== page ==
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Paper Wishes Hardcover – January 5, 2016
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“This historical debut speaks volumes of love and longing.” ―Kirkus Reviews, starred review
“A superior story of survival and love set during this dark time in American history.” ―School Library Journal, starred review
“This engaging...book offers a personal perspective on events and reasons to care about the outcome. A fine selection for historical-fiction fans.” ―Booklist
“Engrossing and heartrending.” ―Publishers Weekly
“...with the memory of the internment camps being volleyed about in current presidential campaign rhetoric, comes Lois Sepahban's PAPER WISHES, a devastating and brave fiction debut that recounts the plight of Manami, a girl from Bainbridge Island, Wash., who is sent to the Manzanar camp in the California desert...What sets Manami's story apart is the delicate way Sepahban handles her obsession with and guilt about leaving the dog behind. An introvert who is made mute by the trauma she experiences, Manami expresses herself by drawing pictures, , including the images of Yujiin that she throws in the Manzanar winds as prayers or wishes for the dog’s return. We watch as she negotiates the unknown through a generous teacher and family members, including a grandfather who is with her at the “prison-village,” a stroke of luck, since most nisei did not have that advantage...although the tone is sober and sad, it’s also a novel in which a mute child finds her voice, at last.” ―The New York Times
“Lois Sepahban presents a somber but emotionally true story of WWII Japanese American internment in Paper Wishes. In 1942, ten-year-old Manami and her family are forced to leave their home on Bainbridge Island, Washington, for Manzanar, an internment camp in the California desert. Grandfather has arranged for their beloved dog Yujiin to stay with their pastor, but Manami hides the pup in her coat instead. On the mainland, a soldier discovers him, and he is left behind in a crate, his fate unknown. Heartbroken, Manami becomes mute. Her emotional trauma is sensitively portrayed, but she recovers her voice when she needs it most, and the story closes on a hopeful note.” ―The Horn Book
About the Author
Lois Sepahban lives in Herrodsburg, Kentucky, where she writes children's nonfiction books for the school library market. Paper Wishes is her first novel. Visit her online at loissepahban.com.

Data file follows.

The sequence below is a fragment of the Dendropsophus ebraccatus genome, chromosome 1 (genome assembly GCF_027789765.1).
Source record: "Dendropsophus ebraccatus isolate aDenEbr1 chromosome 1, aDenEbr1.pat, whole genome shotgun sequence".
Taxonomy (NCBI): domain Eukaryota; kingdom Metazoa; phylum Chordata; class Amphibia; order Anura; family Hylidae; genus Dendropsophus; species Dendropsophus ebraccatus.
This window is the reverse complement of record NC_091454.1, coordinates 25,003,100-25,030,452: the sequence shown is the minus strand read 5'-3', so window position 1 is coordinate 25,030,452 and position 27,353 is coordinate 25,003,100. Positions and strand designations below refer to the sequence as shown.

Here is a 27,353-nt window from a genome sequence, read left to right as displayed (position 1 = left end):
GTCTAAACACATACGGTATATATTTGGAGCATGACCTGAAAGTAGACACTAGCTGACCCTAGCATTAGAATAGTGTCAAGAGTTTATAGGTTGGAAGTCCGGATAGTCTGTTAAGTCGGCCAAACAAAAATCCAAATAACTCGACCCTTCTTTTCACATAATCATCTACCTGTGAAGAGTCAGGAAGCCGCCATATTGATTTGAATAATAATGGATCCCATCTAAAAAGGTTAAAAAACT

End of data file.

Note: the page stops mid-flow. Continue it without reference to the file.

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Top customer reviews
We all had tears in our eyes after several chapters.
They now have a better understanding of a part of Amercian history that should never be forgotten. And they learned that the human spirit is strong and resilient, and that love keeps people together.
You know what? A book about a kid getting sent to a prison camp isn’t sad enough. Nope, nope, nope. In order to make it truly sad, you have to pry the kid’s beloved pet away from her while she’s on the way to the prison camp.
Needless to say, this book is not one of those “let’s gloss over this dreadful topic for the sake of kids’ sensitivities” books. And that is one thing I appreciate about this book. I recently read some excerpts of an E.B. White interview in which he talks about writing for children. In it, he said, “Anyone who writes down to children is simply wasting his time. You have to write up, not down. Children are demanding. They are the most attentive, curious, eager, observant, sensitive, quick, and generally congenial readers on earth. They accept, almost without question, anything you present them with, as long as it is presented honestly, fearlessly, and clearly.” Lois Sepahban seems to follow this line of thinking.
There are some beacons of light (Manami’s sweet and supportive best friend, her loving family, her understanding and generous teacher), but the book doesn’t look at what a s***ty situation the prison camps were (the climate, the living conditions, the losses, the lack of freedom) through rose-colored glasses. It’s a good (if brief) introduction to a very heavy topic for kids.
Life in the prison camp is nothing like life back on the island where she walked on the beach with her dog and Grandpa. Where she loved her school and playing with her friends. Where she didn’t have to share a small room with her parents and grandfather, and other families too. Where there is only dust and soldiers and not enough tea.
As much as your heart will break for Manami, Lois Sepahban is masterful at weaving hope and love and friendship into this story. The book is rich in details – you can feel the dust on your skin and the heat of the harsh sun. Beautifully written, this is a book that belongs on everyone’s shelves.
A simple and beautiful story that readers of any age with enjoy and opens our eyes to a sad part of our American history.
This book was recommended by my school district's head librarian, after I told her about "The War that Saved My Life," which I loved. This one not so much. However, I finished it, and that's always a good sign.
Most recent customer reviews
This is a fast read that would be great for students in 5th-7th grade and also historical fiction lovers.Read more